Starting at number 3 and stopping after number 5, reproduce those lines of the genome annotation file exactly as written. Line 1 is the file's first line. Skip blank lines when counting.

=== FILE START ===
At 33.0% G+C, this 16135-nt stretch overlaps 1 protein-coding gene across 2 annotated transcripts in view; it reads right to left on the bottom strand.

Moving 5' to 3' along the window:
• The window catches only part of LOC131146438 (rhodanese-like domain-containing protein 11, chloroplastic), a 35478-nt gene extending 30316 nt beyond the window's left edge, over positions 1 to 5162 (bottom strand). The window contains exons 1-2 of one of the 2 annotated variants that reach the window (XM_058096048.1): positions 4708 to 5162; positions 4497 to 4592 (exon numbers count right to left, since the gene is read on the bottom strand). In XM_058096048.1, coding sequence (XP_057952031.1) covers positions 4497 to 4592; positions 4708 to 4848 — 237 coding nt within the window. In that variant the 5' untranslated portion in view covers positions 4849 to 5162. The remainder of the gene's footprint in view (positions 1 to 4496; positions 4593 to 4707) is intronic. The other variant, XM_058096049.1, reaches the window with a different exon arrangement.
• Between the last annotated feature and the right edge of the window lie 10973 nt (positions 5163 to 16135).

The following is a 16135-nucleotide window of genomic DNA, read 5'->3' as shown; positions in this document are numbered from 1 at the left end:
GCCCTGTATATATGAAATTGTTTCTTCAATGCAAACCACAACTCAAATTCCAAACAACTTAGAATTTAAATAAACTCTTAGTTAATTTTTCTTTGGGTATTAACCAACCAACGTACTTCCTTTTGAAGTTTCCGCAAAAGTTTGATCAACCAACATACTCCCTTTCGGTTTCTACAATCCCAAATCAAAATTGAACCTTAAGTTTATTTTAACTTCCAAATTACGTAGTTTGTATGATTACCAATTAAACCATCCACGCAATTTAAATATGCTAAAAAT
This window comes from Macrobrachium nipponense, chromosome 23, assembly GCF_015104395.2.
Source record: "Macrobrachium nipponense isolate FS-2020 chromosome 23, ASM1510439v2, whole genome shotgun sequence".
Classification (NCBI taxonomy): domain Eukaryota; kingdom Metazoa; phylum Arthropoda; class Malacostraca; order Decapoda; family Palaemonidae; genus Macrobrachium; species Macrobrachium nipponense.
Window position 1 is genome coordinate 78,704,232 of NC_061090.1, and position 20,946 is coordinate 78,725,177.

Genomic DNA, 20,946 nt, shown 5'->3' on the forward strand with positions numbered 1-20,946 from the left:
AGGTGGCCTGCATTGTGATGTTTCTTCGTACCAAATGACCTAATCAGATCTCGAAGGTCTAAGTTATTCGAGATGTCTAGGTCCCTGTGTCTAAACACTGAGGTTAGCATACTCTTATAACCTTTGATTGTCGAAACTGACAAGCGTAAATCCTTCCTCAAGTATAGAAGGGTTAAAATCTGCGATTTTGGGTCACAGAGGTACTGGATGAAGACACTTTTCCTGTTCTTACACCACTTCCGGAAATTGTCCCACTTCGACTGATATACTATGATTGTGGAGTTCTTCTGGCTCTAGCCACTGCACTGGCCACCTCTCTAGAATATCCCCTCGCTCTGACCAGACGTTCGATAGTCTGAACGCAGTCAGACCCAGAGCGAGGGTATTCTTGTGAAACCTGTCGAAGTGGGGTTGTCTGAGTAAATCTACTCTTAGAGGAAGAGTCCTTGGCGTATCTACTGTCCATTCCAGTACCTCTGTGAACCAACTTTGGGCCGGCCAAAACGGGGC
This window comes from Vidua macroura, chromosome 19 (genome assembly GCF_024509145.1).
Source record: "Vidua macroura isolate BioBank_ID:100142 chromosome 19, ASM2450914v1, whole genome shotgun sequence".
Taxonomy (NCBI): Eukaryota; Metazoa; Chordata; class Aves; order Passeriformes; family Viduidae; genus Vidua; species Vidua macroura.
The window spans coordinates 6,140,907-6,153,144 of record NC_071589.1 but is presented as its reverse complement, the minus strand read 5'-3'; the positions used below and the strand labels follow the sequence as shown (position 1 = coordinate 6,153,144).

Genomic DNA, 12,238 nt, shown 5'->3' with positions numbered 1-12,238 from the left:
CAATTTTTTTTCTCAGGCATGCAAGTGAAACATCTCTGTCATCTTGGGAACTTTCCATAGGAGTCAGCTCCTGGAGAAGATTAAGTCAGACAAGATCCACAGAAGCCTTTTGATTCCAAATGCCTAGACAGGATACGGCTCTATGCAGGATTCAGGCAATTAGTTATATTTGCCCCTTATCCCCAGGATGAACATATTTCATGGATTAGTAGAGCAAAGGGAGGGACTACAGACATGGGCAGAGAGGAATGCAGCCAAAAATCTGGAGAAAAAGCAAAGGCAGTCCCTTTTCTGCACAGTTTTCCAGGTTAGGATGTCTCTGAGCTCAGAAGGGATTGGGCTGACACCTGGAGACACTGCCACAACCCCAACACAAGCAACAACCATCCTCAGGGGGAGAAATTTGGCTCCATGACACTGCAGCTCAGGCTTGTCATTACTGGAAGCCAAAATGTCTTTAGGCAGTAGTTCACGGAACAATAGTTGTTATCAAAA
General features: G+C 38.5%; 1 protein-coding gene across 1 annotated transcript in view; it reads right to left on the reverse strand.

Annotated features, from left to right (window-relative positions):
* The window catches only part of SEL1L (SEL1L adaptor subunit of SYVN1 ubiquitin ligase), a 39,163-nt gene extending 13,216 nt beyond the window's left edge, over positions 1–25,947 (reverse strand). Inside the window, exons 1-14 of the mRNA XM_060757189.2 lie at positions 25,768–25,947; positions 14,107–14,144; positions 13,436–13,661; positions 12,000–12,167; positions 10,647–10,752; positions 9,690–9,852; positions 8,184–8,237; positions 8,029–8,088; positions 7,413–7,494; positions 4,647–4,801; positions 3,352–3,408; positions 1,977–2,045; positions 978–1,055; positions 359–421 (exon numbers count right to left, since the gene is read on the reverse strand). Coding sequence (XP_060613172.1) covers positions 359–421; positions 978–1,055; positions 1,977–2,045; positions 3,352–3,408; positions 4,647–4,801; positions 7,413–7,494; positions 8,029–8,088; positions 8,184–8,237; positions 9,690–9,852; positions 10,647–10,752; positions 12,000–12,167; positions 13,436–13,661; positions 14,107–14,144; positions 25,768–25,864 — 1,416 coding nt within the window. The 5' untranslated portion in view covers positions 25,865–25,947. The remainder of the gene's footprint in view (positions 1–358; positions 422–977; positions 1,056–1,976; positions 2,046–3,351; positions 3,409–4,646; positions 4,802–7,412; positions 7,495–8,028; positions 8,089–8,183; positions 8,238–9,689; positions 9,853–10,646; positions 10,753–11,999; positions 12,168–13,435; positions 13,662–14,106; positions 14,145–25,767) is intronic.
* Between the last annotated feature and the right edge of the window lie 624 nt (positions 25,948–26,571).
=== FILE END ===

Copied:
• The window catches only part of LOC131146438 (rhodanese-like domain-containing protein 11, chloroplastic), a 35478-nt gene extending 30316 nt beyond the window's left edge, over positions 1 to 5162 (bottom strand). The window contains exons 1-2 of one of the 2 annotated variants that reach the window (XM_058096048.1): positions 4708 to 5162; positions 4497 to 4592 (exon numbers count right to left, since the gene is read on the bottom strand). In XM_058096048.1, coding sequence (XP_057952031.1) covers positions 4497 to 4592; positions 4708 to 4848 — 237 coding nt within the window. In that variant the 5' untranslated portion in view covers positions 4849 to 5162. The remainder of the gene's footprint in view (positions 1 to 4496; positions 4593 to 4707) is intronic. The other variant, XM_058096049.1, reaches the window with a different exon arrangement.
• Between the last annotated feature and the right edge of the window lie 10973 nt (positions 5163 to 16135).

The following is a 16135-nucleotide window of genomic DNA, read 5'->3' as shown; positions in this document are numbered from 1 at the left end: